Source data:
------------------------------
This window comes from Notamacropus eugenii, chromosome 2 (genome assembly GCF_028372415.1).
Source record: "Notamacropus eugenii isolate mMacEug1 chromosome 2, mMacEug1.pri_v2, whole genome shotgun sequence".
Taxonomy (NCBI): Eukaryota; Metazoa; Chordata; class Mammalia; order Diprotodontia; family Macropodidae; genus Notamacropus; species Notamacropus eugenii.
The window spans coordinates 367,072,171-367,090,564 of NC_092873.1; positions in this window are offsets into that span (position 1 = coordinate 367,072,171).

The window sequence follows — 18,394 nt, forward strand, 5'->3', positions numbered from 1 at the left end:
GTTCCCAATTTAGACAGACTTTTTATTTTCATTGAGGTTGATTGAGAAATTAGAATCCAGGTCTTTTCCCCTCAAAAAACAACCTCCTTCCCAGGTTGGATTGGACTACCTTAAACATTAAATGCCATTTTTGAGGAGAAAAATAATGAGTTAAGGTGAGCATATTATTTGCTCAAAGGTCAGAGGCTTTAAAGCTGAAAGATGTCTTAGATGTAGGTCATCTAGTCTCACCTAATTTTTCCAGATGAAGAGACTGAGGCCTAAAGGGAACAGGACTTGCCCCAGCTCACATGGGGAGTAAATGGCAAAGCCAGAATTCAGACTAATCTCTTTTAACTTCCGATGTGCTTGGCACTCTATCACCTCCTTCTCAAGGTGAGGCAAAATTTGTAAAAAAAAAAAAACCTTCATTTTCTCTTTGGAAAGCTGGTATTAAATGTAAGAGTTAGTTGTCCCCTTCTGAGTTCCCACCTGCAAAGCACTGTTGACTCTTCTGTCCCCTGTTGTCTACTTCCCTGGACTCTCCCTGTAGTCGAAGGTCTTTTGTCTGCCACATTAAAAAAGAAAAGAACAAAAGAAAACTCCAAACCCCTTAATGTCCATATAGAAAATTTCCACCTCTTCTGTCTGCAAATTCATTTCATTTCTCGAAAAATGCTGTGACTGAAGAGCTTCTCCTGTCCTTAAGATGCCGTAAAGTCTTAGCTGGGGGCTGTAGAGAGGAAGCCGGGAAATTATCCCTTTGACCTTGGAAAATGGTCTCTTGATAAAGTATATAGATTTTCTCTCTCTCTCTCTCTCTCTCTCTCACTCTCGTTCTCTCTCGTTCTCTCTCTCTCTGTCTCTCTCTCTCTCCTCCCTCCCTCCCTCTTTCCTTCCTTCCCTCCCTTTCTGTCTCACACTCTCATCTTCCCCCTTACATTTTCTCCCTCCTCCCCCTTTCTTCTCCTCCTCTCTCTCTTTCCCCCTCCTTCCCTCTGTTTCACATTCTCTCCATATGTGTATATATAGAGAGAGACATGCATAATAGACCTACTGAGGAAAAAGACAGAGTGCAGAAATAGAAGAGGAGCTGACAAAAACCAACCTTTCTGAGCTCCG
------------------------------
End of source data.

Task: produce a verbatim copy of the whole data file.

This window comes from Notamacropus eugenii, chromosome 2 (genome assembly GCF_028372415.1).
Source record: "Notamacropus eugenii isolate mMacEug1 chromosome 2, mMacEug1.pri_v2, whole genome shotgun sequence".
Taxonomy (NCBI): Eukaryota; Metazoa; Chordata; class Mammalia; order Diprotodontia; family Macropodidae; genus Notamacropus; species Notamacropus eugenii.
The window spans coordinates 367,072,171-367,090,564 of NC_092873.1; positions in this window are offsets into that span (position 1 = coordinate 367,072,171).

The window sequence follows — 18,394 nt, forward strand, 5'->3', positions numbered from 1 at the left end:
GTTCCCAATTTAGACAGACTTTTTATTTTCATTGAGGTTGATTGAGAAATTAGAATCCAGGTCTTTTCCCCTCAAAAAACAACCTCCTTCCCAGGTTGGATTGGACTACCTTAAACATTAAATGCCATTTTTGAGGAGAAAAATAATGAGTTAAGGTGAGCATATTATTTGCTCAAAGGTCAGAGGCTTTAAAGCTGAAAGATGTCTTAGATGTAGGTCATCTAGTCTCACCTAATTTTTCCAGATGAAGAGACTGAGGCCTAAAGGGAACAGGACTTGCCCCAGCTCACATGGGGAGTAAATGGCAAAGCCAGAATTCAGACTAATCTCTTTTAACTTCCGATGTGCTTGGCACTCTATCACCTCCTTCTCAAGGTGAGGCAAAATTTGTAAAAAAAAAAAAACCTTCATTTTCTCTTTGGAAAGCTGGTATTAAATGTAAGAGTTAGTTGTCCCCTTCTGAGTTCCCACCTGCAAAGCACTGTTGACTCTTCTGTCCCCTGTTGTCTACTTCCCTGGACTCTCCCTGTAGTCGAAGGTCTTTTGTCTGCCACATTAAAAAAGAAAAGAACAAAAGAAAACTCCAAACCCCTTAATGTCCATATAGAAAATTTCCACCTCTTCTGTCTGCAAATTCATTTCATTTCTCGAAAAATGCTGTGACTGAAGAGCTTCTCCTGTCCTTAAGATGCCGTAAAGTCTTAGCTGGGGGCTGTAGAGAGGAAGCCGGGAAATTATCCCTTTGACCTTGGAAAATGGTCTCTTGATAAAGTATATAGATTTTCTCTCTCTCTCTCTCTCTCTCTCTCACTCTCGTTCTCTCTCGTTCTCTCTCTCTCTGTCTCTCTCTCTCTCCTCCCTCCCTCCCTCTTTCCTTCCTTCCCTCCCTTTCTGTCTCACACTCTCATCTTCCCCCTTACATTTTCTCCCTCCTCCCCCTTTCTTCTCCTCCTCTCTCTCTTTCCCCCTCCTTCCCTCTGTTTCACATTCTCTCCATATGTGTATATATAGAGAGAGACATGCATAATAGACCTACTGAGGAAAAAGACAGAGTGCAGAAATAGAAGAGGAGCTGACAAAAACCAACCTTTCTGAGCTCCG